Astrocytes On Nanofibrillar Surfaces
AFM investigation of astrocytes cultured for 24 h on nanofibers revealed cell-cell interactions between most of the astrocytes via ~50 µm extensions. These extensions were not observable in the phalloidinstained epi-fluorescence microscopy images (Figure 1 (a) ). Two extensions, one which has partially and one which has totally traversed the distances between neighboring cells, are shown in the composite AFM image of Figure 2 . By AFM section measurement, the partial extension was about ~5 µm wide and Close-ups of the completed extension at its emanation and termination points (boxed areas in Figure 2 ) are shown in Figure 3 . The extension grew from an originating cell as shown in Figure 3 (a) , and traversed the inter-cell distance as a single extension (no branches). It developed a ~8 µm broadened tip where it met the neighboring cell, as shown in Figure 3 (b) .
Astrocytes On Planar Surfaces
AFM images of astrocytes cultured on planar surfaces demonstrated the presence of a putative filopodial network, which was more branched and extensive than observable in the epi-fluoresence microsopy images.
A long branched ~50 µm cellular process is observable in Figure 4 (a) . It appears to be initially targeted to a distant cell at the point marked by the dashed arrow. However, it has developed a second exploratory short branch angled with respect to the long branch, as shown by solid arrow. The second branch is not targeted toward the cell.
The network shown within the dashed box in Figure 4 (a) appears to bridge the short inter-cellular distance (5 µm) between two astrocytes. Close-up AFM images, shown in Figures 4 (b) and (c), demonstrate that direct contact with the targeted cell was incomplete at 24 h, despite proximity. Regions such as the one identified by an arrow in Figure 4 (c) actually terminated in small (~50 nm) gaps. The AFM images of Figures 4 (a) and (b) also showed artifacts that indicated the cell somata exceeded 3 µm in height and had steep sides.
|Group||Number of cells in the group||Number extensions group||of in the||Number of cells in the group|
Quantitative information for the investigation of twenty-eight astrocytes cultured on the nanofibrillar surfaces and thirty-seven astrocytes cultured on the planar surfaces are given in Table 1 . As cell-cell interactions on the planar surfaces involved extensive filopodia networks, individual processes were not counted for these cells. Table 1 . Quantitative information for astrocytes on nanofibrillar and planar surfaces.
In the present work, we used epi-fluorescence microscopy and atomic force microscopy to explore the hypothesis that astrocytes sense their geometrical environment, forming different cell-cell contacts on nanofibrillar versus planar surfaces. We found that astrocytes on nanofibrillar surfaces and planar surfaces diverged in apparent cell-cell contact structures.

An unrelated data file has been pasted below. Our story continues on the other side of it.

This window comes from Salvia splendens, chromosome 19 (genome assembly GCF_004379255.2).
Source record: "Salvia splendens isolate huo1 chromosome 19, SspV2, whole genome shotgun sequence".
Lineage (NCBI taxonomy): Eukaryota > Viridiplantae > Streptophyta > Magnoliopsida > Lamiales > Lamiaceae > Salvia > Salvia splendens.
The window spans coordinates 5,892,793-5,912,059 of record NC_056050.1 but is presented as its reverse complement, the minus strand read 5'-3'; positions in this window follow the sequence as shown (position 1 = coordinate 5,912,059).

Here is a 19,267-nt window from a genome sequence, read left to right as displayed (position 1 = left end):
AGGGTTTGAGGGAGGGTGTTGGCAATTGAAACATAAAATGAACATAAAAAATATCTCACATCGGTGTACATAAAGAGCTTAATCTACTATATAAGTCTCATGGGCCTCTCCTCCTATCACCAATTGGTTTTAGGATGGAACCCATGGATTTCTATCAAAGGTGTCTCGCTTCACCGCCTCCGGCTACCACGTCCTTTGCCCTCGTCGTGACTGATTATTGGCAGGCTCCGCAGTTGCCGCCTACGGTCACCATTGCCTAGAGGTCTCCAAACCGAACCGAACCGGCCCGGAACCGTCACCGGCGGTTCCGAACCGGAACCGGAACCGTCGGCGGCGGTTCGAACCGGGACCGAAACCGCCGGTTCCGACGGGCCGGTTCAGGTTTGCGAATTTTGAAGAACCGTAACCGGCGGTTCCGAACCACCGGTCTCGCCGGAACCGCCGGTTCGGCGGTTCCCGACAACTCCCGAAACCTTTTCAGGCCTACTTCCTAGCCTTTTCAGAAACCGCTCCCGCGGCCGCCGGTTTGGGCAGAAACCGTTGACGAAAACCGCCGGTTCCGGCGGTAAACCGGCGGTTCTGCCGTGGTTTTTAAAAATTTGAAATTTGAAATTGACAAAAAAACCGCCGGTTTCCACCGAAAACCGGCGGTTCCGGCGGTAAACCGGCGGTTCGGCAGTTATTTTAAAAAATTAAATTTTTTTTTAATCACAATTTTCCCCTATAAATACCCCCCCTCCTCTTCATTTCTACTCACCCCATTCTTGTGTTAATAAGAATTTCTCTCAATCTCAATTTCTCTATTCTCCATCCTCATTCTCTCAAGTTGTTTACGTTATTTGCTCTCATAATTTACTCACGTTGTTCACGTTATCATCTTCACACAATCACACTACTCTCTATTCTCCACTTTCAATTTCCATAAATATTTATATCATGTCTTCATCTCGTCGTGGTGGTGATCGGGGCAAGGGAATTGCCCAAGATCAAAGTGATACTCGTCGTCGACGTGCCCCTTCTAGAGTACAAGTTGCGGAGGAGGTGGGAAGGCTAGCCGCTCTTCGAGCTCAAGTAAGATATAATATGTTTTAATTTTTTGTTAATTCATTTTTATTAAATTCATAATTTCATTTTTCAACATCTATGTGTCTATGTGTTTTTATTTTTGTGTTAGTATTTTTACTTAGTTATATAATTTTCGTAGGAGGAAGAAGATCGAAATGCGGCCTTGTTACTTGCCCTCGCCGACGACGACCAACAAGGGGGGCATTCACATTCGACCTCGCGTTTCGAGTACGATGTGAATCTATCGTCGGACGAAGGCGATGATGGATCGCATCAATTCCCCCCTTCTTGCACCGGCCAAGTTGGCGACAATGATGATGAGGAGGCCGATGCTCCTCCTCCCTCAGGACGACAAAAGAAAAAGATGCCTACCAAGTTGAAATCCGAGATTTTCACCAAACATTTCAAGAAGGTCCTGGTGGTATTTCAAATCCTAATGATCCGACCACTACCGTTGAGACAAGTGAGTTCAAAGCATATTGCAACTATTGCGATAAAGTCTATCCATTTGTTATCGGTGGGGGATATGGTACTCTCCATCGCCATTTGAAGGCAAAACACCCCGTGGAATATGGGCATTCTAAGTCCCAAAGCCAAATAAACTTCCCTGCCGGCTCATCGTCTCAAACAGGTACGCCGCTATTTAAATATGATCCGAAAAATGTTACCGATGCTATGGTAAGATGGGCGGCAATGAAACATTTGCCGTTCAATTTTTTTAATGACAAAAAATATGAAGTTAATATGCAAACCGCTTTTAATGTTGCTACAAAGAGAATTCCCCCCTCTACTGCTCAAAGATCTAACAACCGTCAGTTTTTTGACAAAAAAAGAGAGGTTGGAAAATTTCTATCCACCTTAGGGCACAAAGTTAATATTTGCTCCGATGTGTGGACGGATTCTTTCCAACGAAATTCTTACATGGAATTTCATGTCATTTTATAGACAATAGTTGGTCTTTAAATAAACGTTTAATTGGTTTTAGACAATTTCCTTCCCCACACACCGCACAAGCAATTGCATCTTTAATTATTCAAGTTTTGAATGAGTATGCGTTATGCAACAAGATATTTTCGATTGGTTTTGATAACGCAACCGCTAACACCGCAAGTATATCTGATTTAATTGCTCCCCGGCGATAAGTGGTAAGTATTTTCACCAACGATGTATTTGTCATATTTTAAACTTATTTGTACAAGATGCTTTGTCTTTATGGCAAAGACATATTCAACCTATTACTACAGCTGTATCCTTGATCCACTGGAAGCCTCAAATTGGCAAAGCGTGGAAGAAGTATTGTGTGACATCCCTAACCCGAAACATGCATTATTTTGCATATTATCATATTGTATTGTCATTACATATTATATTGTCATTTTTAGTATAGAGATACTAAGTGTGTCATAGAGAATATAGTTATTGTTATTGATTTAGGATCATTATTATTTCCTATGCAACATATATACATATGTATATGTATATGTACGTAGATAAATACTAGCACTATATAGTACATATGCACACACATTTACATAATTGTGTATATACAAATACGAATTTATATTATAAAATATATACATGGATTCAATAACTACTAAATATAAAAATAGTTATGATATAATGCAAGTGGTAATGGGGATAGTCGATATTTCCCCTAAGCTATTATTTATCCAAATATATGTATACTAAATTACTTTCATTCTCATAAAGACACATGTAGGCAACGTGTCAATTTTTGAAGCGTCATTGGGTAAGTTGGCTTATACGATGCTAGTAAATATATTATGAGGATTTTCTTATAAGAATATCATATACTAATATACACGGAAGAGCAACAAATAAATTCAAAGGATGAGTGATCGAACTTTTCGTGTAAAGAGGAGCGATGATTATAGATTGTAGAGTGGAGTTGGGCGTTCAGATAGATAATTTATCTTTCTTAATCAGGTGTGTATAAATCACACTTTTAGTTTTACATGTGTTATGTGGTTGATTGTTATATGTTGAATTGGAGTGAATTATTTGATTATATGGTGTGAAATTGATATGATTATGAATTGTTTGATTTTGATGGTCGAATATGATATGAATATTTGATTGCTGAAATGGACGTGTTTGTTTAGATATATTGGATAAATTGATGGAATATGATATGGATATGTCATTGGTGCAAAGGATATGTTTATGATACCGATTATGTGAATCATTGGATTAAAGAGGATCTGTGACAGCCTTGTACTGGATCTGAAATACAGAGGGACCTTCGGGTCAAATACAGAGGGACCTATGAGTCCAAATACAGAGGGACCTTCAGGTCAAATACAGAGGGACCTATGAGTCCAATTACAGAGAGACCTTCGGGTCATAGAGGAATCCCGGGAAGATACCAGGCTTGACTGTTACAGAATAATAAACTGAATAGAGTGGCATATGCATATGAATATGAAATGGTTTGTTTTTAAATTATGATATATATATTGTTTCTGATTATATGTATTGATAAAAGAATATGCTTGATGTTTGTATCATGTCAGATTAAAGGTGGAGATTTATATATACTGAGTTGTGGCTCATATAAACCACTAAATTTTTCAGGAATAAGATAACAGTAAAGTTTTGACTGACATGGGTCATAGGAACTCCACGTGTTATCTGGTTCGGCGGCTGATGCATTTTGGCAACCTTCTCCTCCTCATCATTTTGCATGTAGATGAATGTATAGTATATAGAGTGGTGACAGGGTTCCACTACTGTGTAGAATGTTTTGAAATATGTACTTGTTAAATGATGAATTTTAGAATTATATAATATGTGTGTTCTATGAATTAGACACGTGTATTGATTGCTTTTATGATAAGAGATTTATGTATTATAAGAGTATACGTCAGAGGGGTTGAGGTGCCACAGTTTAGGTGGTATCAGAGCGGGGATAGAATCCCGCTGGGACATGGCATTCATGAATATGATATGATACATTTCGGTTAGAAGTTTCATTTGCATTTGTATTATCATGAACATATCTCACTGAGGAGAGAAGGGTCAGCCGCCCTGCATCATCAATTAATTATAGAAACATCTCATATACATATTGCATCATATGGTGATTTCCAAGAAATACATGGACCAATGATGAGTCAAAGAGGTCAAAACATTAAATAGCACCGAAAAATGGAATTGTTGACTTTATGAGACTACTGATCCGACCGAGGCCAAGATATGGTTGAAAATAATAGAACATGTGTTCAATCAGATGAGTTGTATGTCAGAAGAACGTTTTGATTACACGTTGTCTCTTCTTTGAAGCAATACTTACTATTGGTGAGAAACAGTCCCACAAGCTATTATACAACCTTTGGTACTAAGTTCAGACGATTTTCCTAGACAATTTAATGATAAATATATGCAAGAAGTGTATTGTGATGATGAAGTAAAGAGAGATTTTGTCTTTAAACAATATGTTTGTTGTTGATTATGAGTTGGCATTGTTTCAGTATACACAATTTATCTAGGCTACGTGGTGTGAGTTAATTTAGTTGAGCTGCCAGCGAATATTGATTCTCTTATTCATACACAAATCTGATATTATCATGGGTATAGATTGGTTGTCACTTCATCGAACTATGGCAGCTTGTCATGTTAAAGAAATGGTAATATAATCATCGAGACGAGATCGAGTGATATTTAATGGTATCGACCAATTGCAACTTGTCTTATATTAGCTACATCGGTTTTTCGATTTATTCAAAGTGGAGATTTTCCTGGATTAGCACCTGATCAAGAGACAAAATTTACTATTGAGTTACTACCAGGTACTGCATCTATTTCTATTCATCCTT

Epi-fluorescence microscopy images showed that astrocytes cultured on nanofibrillar surfaces had linear actin arrangements within their cell bodies, that correlated with a more physiologically biomimetic stellate morphology. AFM images revealed that, for astrocytes cultured on nanofibrillar surfaces, wide, low processes, one originating per cell, appeared to form a single direct physical contact to a neighboring cell. In contrast, astrocytes cultured on the planar surfaces had extensive branched networks of filopodia processes in the intercellular regions. The long processes were observed in the epifluorescence microscopy images but the short angled branches were not observed. The present investigation indicated that the filopodia processes may not form physical contacts either to other filopodia or to neighboring cell bodies down to nanoscale separation distances.
Quantitative data indicated that the astrocytes cultured on planar surfaces had a more exploratory response than the astrocytes on nanofibrillar surfaces, because the number of astrocytes in a group on the planar surfaces was relatively higher than the number of astrocytes per group on the nanofibrillar surfaces.
We have previously shown that astrocytes cultured on nanofibrillar surfaces promote enhanced neurite outgrowth from cerebellar granule neurons in co-cultures compared with astrocytes cultured on planar surfaces  . The present work showed that astrocytes cultured on these two different surfaces exhibited different patterns of cell-cell contact. Potentially different intercellular signaling mechanisms may account for the structural observations. This hypothesis remains to be explored in future work and has clear implications for tissue engineering studies that employ nanofibrillar surfaces as cellular transplant vehicles.
Astrocytes cultured on nanofibrillar versus planar surfaces diverged in apparent cellcell contact structures. Astrocytes on nanofibrillar surfaces exhibited a single process response while astrocytes on planar surfaces exhibited a filopodia network response. This indicates the possibility that astrocytes can sense their geometrical environment and form different cell-to-cell contacts on nanofibrillar versus planar surfaces, through and with activation of different signaling pathways. This has implications for tissue engineering work that employs nanofibrillar surfaces as cellular transplant vehicles.